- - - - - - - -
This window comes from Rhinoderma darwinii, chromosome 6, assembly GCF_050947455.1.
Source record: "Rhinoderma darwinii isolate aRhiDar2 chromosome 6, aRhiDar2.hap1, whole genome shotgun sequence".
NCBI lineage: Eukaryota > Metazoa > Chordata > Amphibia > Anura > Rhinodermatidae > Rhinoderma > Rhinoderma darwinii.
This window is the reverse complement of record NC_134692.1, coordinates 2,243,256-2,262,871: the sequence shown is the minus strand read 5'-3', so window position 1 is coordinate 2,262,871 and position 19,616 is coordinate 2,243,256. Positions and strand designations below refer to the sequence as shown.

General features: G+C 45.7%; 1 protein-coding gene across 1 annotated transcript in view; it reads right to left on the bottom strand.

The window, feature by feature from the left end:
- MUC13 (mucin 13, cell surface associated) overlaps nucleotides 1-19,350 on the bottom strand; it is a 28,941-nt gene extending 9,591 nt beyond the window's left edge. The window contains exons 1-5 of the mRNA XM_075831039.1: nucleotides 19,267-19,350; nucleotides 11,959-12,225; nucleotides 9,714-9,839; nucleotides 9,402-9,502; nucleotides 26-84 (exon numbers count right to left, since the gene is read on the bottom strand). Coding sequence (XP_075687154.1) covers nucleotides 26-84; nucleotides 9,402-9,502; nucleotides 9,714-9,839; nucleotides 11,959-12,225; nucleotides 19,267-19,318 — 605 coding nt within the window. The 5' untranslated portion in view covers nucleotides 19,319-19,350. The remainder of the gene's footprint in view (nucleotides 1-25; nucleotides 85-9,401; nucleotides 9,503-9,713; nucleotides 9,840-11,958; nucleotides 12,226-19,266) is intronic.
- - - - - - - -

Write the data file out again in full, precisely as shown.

This window comes from Rhinoderma darwinii, chromosome 6, assembly GCF_050947455.1.
Source record: "Rhinoderma darwinii isolate aRhiDar2 chromosome 6, aRhiDar2.hap1, whole genome shotgun sequence".
NCBI lineage: Eukaryota > Metazoa > Chordata > Amphibia > Anura > Rhinodermatidae > Rhinoderma > Rhinoderma darwinii.
This window is the reverse complement of record NC_134692.1, coordinates 2,243,256-2,262,871: the sequence shown is the minus strand read 5'-3', so window position 1 is coordinate 2,262,871 and position 19,616 is coordinate 2,243,256. Positions and strand designations below refer to the sequence as shown.

General features: G+C 45.7%; 1 protein-coding gene across 1 annotated transcript in view; it reads right to left on the bottom strand.

The window, feature by feature from the left end:
- MUC13 (mucin 13, cell surface associated) overlaps nucleotides 1-19,350 on the bottom strand; it is a 28,941-nt gene extending 9,591 nt beyond the window's left edge. The window contains exons 1-5 of the mRNA XM_075831039.1: nucleotides 19,267-19,350; nucleotides 11,959-12,225; nucleotides 9,714-9,839; nucleotides 9,402-9,502; nucleotides 26-84 (exon numbers count right to left, since the gene is read on the bottom strand). Coding sequence (XP_075687154.1) covers nucleotides 26-84; nucleotides 9,402-9,502; nucleotides 9,714-9,839; nucleotides 11,959-12,225; nucleotides 19,267-19,318 — 605 coding nt within the window. The 5' untranslated portion in view covers nucleotides 19,319-19,350. The remainder of the gene's footprint in view (nucleotides 1-25; nucleotides 85-9,401; nucleotides 9,503-9,713; nucleotides 9,840-11,958; nucleotides 12,226-19,266) is intronic.